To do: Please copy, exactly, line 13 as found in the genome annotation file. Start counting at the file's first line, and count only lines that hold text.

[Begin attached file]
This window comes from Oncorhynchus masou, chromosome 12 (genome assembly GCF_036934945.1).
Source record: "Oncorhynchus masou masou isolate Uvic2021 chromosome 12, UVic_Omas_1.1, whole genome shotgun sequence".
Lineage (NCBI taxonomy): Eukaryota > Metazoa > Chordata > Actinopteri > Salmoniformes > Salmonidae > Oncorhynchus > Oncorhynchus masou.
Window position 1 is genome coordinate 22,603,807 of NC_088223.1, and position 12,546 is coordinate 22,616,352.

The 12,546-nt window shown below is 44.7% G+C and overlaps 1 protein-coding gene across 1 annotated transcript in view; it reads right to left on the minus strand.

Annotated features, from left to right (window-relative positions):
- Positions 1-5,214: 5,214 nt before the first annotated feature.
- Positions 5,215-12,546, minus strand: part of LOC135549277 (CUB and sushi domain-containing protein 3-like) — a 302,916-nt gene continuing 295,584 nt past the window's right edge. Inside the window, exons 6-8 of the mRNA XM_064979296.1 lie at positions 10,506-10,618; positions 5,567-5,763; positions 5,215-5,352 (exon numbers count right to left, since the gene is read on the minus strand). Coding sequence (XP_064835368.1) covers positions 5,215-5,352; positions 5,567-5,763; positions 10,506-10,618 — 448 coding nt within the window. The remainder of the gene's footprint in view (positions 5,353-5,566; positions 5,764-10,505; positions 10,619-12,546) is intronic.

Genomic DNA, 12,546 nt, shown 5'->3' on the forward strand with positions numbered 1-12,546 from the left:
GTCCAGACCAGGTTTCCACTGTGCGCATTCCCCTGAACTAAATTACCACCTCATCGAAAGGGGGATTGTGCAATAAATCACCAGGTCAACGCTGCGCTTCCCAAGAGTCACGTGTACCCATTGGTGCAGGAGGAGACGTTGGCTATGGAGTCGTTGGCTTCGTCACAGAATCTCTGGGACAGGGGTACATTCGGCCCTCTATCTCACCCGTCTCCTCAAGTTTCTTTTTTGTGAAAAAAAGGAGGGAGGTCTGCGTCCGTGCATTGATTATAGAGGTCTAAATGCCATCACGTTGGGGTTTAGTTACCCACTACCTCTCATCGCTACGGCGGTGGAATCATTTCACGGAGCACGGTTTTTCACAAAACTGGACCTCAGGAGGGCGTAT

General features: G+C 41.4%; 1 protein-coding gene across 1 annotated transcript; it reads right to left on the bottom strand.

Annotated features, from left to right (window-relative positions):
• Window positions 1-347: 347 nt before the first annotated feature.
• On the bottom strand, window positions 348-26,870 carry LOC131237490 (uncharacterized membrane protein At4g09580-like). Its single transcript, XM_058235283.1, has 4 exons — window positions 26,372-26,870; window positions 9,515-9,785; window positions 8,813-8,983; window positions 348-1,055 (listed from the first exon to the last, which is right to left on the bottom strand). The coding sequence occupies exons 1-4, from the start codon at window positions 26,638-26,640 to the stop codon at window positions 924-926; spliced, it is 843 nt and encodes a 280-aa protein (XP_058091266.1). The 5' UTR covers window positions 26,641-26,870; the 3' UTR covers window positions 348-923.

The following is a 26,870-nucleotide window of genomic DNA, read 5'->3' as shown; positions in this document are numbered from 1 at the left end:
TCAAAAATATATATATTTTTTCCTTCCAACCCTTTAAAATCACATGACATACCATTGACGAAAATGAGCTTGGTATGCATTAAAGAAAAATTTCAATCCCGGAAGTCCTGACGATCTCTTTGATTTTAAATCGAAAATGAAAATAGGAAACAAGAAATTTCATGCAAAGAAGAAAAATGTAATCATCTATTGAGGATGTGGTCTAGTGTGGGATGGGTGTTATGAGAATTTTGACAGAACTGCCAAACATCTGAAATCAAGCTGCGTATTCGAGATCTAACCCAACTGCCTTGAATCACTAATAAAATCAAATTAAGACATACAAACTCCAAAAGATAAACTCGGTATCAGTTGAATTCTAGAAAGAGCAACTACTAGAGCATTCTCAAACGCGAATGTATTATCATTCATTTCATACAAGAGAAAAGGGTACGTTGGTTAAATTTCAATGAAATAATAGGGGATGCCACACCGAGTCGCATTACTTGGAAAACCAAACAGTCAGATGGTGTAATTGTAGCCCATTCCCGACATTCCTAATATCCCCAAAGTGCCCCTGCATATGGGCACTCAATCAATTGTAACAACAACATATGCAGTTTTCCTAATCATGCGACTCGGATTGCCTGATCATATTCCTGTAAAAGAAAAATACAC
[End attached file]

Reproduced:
• Window positions 1-347: 347 nt before the first annotated feature.